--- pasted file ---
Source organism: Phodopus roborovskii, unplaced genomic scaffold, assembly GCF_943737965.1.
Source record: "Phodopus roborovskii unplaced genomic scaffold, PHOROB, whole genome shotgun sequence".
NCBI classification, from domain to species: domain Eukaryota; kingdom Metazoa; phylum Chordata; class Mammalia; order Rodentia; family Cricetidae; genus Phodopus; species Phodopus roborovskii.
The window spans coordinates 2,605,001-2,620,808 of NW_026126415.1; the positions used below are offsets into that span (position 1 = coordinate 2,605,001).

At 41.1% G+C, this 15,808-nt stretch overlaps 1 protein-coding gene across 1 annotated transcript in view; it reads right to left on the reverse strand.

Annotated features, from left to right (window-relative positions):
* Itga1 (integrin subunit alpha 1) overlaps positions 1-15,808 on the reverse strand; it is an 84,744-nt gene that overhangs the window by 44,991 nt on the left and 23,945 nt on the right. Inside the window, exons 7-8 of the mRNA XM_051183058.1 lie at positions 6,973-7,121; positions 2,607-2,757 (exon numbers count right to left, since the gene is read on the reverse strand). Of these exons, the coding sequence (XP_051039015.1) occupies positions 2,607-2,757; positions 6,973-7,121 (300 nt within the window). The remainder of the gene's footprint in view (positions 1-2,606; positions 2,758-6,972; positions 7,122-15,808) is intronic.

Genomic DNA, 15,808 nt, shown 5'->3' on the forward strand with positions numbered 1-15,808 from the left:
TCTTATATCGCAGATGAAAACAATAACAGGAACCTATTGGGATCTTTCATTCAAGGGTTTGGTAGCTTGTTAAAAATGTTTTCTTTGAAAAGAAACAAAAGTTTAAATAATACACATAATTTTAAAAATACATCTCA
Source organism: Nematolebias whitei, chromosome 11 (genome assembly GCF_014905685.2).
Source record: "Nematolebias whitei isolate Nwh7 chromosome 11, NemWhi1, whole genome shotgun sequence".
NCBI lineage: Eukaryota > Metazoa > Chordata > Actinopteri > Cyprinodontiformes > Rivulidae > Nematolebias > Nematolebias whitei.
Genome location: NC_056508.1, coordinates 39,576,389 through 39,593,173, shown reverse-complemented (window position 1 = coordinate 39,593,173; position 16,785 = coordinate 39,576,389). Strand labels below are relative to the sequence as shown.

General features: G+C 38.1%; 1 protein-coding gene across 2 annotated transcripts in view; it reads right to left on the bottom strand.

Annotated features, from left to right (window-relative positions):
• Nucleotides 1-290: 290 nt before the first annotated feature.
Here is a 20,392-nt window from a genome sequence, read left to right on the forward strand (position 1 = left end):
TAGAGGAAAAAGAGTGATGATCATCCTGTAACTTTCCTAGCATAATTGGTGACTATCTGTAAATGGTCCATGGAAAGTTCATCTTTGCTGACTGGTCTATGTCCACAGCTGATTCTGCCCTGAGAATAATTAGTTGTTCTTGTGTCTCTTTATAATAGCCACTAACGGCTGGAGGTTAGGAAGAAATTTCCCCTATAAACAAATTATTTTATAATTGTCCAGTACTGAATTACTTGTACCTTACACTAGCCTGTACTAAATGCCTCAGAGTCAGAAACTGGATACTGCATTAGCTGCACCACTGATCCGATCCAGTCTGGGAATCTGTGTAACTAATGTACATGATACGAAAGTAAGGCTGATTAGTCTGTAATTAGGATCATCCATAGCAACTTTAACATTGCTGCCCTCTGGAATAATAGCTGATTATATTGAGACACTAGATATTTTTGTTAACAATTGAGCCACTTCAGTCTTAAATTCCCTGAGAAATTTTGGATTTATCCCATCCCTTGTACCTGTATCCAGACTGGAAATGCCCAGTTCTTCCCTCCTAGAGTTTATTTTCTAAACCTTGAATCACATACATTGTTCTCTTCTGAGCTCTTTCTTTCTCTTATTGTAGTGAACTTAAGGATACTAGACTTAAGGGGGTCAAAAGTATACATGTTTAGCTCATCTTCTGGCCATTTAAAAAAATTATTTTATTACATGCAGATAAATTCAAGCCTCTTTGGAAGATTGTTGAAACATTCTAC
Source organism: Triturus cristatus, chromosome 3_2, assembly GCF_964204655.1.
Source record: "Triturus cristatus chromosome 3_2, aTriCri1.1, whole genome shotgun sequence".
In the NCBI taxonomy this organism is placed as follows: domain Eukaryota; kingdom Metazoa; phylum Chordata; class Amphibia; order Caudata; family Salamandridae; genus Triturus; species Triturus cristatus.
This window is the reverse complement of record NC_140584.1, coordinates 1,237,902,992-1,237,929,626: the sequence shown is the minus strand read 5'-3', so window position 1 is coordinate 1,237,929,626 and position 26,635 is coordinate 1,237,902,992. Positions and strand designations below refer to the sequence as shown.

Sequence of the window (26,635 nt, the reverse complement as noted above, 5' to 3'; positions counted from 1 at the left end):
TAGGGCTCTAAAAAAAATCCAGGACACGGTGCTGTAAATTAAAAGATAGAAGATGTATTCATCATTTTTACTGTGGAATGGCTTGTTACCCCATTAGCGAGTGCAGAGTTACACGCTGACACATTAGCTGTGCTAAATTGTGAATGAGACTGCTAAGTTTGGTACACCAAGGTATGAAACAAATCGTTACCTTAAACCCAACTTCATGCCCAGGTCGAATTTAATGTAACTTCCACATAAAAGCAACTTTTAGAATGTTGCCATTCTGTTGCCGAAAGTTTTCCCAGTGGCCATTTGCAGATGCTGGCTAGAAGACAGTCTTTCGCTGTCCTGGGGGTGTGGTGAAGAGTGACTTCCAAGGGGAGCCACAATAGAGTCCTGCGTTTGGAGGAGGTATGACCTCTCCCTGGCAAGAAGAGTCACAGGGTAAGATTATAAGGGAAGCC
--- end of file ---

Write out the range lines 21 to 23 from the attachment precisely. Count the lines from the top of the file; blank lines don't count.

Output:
In the NCBI taxonomy this organism is placed as follows: domain Eukaryota; kingdom Metazoa; phylum Chordata; class Amphibia; order Caudata; family Salamandridae; genus Triturus; species Triturus cristatus.
This window is the reverse complement of record NC_140584.1, coordinates 1,237,902,992-1,237,929,626: the sequence shown is the minus strand read 5'-3', so window position 1 is coordinate 1,237,929,626 and position 26,635 is coordinate 1,237,902,992. Positions and strand designations below refer to the sequence as shown.

Sequence of the window (26,635 nt, the reverse complement as noted above, 5' to 3'; positions counted from 1 at the left end):